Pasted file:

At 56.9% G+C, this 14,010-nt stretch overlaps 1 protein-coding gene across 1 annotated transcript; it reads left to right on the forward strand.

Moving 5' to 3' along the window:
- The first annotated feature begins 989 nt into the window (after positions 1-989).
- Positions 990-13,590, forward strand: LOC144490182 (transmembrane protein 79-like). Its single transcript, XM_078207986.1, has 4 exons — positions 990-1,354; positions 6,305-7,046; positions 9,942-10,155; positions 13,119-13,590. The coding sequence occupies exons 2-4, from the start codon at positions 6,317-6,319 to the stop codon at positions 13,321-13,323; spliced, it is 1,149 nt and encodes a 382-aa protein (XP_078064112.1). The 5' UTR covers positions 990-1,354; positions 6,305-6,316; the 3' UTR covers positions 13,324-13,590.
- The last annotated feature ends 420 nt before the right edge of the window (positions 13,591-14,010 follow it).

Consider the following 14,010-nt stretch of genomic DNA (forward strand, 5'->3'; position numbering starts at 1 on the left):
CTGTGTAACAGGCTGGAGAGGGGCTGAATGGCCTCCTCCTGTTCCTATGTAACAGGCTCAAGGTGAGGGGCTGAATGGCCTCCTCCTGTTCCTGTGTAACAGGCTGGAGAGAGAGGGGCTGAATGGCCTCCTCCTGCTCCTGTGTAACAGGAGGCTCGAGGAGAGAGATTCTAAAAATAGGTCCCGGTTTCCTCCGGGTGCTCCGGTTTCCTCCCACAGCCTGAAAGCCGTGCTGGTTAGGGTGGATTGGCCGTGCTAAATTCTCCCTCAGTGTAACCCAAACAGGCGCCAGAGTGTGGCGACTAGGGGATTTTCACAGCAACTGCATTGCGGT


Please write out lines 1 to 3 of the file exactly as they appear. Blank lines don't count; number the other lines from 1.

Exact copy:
At 56.9% G+C, this 14,010-nt stretch overlaps 1 protein-coding gene across 1 annotated transcript; it reads left to right on the forward strand.

Moving 5' to 3' along the window:
- The first annotated feature begins 989 nt into the window (after positions 1-989).